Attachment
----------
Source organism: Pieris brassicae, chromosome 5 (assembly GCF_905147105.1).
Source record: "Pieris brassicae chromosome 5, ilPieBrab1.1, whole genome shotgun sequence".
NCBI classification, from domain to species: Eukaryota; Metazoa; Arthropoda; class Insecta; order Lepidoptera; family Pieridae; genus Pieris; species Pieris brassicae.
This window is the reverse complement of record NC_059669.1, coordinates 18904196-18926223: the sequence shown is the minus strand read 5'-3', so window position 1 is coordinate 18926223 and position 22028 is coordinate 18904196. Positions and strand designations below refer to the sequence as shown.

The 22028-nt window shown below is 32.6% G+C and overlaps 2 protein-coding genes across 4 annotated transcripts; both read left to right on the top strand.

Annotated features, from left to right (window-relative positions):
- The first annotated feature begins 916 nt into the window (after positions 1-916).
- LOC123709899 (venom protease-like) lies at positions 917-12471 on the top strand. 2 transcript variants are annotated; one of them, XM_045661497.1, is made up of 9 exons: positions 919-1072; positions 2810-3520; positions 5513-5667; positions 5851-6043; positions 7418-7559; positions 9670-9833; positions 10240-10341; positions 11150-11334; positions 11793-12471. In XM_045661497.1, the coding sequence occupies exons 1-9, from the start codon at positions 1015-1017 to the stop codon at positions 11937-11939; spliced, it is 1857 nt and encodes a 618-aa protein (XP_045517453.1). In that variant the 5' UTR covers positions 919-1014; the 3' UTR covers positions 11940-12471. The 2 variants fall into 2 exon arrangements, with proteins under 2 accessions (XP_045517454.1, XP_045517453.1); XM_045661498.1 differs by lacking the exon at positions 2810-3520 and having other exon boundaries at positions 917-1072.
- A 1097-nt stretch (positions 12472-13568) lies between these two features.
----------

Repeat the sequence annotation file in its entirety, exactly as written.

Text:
Source organism: Pieris brassicae, chromosome 5 (assembly GCF_905147105.1).
Source record: "Pieris brassicae chromosome 5, ilPieBrab1.1, whole genome shotgun sequence".
NCBI classification, from domain to species: Eukaryota; Metazoa; Arthropoda; class Insecta; order Lepidoptera; family Pieridae; genus Pieris; species Pieris brassicae.
This window is the reverse complement of record NC_059669.1, coordinates 18904196-18926223: the sequence shown is the minus strand read 5'-3', so window position 1 is coordinate 18926223 and position 22028 is coordinate 18904196. Positions and strand designations below refer to the sequence as shown.

The 22028-nt window shown below is 32.6% G+C and overlaps 2 protein-coding genes across 4 annotated transcripts; both read left to right on the top strand.

Annotated features, from left to right (window-relative positions):
- The first annotated feature begins 916 nt into the window (after positions 1-916).
- LOC123709899 (venom protease-like) lies at positions 917-12471 on the top strand. 2 transcript variants are annotated; one of them, XM_045661497.1, is made up of 9 exons: positions 919-1072; positions 2810-3520; positions 5513-5667; positions 5851-6043; positions 7418-7559; positions 9670-9833; positions 10240-10341; positions 11150-11334; positions 11793-12471. In XM_045661497.1, the coding sequence occupies exons 1-9, from the start codon at positions 1015-1017 to the stop codon at positions 11937-11939; spliced, it is 1857 nt and encodes a 618-aa protein (XP_045517453.1). In that variant the 5' UTR covers positions 919-1014; the 3' UTR covers positions 11940-12471. The 2 variants fall into 2 exon arrangements, with proteins under 2 accessions (XP_045517454.1, XP_045517453.1); XM_045661498.1 differs by lacking the exon at positions 2810-3520 and having other exon boundaries at positions 917-1072.
- A 1097-nt stretch (positions 12472-13568) lies between these two features.